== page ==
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Bibliometric and content analysis of the South African Journal of Human Resource Management and the South African Journal of Industrial Psychology from 2006 to 2016.

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In South Africa there is limited research available on the patterns of knowledge production. Given the discriminatory past of South Africa, there is a special scarcity of research concerning the racial and gender profiles of academic authors. This study aims to analyse the bibliometric, demographic and thematic trends of scholarly literature within management studies. Particularly within the fields of human resource management and industrial psychology. Articles published in the South African Journal of Human Resource Management and the South African Journal of Industrial Psychology between 2006 and 2016 were analysed. The scope of this research is concentrated around the author’s biographical information as well as the research types, approaches, themes, software packages and types of intersectionality used to produce each article. Gathered data was analysed using a mixed methods approach. Inferential statistics were used to analyse quantitative data and a thematic analysis was applied to generate qualitative themes. From both journals, a combination of 585 articles were examined and a total of 928 authors were identified. The results revealed that predominantly White male lecturers produced research articles. It was further discovered that authors who published the most frequently were based at historically White universities, however, overall there was a fair international representation of authors. In terms of research methods, over 60% of articles were quantitative with questionnaires being used to collect data. Many authors chose the software package SPSS to analyse raw data. Popular trends included work-family balance, employee wellbeing, emotional intelligence and organisational health and safety, amongst others. The purpose of this research is to assist universities and policymakers to reassess their research output patterns. Currently, the trends reflect traditional research methods with little variation. Furthermore, the biographical details reveal that black female authors have not been very active in publishing articles over the 10-year period. Going forward it is hoped that this research will help facilitate change in the current status quo and that the research environment becomes a diverse and equal platform for the publishing of scholarly literature.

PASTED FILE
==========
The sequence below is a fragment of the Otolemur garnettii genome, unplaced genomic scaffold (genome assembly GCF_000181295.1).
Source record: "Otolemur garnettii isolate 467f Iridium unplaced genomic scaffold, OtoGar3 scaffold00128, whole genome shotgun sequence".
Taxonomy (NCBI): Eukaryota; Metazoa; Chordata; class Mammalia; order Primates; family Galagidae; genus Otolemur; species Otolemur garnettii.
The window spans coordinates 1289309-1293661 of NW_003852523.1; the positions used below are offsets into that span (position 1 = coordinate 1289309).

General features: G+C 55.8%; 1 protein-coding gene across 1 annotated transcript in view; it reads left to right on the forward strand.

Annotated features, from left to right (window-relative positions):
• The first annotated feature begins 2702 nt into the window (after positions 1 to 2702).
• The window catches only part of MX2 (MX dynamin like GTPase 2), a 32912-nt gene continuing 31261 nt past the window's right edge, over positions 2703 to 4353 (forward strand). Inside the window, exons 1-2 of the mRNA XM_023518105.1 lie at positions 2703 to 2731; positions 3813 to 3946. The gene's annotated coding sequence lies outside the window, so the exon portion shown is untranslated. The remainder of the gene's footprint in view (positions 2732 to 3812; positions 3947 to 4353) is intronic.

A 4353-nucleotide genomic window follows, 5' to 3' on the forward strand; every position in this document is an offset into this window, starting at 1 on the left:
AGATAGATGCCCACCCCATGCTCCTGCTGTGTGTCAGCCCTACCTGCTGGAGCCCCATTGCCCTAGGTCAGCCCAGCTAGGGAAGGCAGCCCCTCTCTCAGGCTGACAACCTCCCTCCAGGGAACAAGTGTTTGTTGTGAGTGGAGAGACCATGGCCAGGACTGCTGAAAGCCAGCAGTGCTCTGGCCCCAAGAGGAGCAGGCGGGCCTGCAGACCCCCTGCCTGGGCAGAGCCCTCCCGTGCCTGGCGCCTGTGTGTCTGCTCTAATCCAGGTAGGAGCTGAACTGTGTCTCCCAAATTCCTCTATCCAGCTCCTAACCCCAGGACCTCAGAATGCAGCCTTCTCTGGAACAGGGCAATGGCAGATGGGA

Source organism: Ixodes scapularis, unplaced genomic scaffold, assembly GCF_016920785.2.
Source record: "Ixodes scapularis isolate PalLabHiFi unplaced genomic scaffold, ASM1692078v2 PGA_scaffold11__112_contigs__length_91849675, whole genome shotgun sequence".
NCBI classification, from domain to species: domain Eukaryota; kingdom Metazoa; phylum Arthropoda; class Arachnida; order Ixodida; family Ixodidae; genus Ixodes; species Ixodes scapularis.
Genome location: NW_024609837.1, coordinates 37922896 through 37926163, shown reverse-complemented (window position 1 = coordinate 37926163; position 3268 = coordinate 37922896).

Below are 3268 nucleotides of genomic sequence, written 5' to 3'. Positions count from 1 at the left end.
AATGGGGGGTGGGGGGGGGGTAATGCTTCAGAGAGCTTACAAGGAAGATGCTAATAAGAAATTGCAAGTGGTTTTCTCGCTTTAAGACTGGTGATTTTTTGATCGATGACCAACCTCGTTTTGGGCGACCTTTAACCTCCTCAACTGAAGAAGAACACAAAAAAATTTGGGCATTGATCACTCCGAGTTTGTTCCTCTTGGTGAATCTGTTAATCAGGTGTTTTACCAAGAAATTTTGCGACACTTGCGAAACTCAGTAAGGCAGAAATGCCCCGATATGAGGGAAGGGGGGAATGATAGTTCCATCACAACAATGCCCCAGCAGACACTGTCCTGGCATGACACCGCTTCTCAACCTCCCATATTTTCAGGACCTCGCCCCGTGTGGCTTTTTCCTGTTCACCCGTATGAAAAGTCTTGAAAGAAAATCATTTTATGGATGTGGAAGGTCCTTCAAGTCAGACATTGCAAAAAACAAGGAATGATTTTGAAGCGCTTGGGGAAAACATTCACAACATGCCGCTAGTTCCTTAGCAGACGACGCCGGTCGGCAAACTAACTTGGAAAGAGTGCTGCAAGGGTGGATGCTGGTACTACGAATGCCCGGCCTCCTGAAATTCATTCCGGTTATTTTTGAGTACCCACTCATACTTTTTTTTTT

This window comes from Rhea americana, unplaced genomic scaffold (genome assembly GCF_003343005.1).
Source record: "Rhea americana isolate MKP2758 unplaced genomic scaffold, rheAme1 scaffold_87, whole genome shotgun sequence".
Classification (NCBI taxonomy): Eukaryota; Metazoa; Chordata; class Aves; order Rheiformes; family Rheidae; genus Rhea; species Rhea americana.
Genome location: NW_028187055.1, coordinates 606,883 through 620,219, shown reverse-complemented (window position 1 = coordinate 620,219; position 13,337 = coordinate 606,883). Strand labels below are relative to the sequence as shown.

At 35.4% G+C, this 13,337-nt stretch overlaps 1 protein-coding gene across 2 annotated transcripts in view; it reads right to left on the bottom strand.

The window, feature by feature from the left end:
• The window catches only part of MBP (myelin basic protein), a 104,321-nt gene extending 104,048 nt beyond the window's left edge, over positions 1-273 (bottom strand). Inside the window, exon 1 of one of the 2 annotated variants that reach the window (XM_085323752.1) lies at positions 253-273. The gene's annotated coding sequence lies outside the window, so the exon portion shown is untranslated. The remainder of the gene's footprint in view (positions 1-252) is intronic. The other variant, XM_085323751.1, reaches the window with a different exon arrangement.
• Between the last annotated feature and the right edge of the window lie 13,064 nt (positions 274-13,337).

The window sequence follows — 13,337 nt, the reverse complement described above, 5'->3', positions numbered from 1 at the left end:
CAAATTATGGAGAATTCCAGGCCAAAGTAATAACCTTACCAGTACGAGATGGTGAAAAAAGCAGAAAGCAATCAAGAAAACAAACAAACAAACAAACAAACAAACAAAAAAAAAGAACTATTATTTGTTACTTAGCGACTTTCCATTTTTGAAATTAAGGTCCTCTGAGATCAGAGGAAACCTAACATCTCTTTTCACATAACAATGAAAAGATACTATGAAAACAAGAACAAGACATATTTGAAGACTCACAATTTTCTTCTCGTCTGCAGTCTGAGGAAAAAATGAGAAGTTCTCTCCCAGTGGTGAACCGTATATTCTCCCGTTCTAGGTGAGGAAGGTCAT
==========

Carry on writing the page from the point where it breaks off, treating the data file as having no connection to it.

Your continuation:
Masters Degree. University of KwaZulu-Natal, Durban.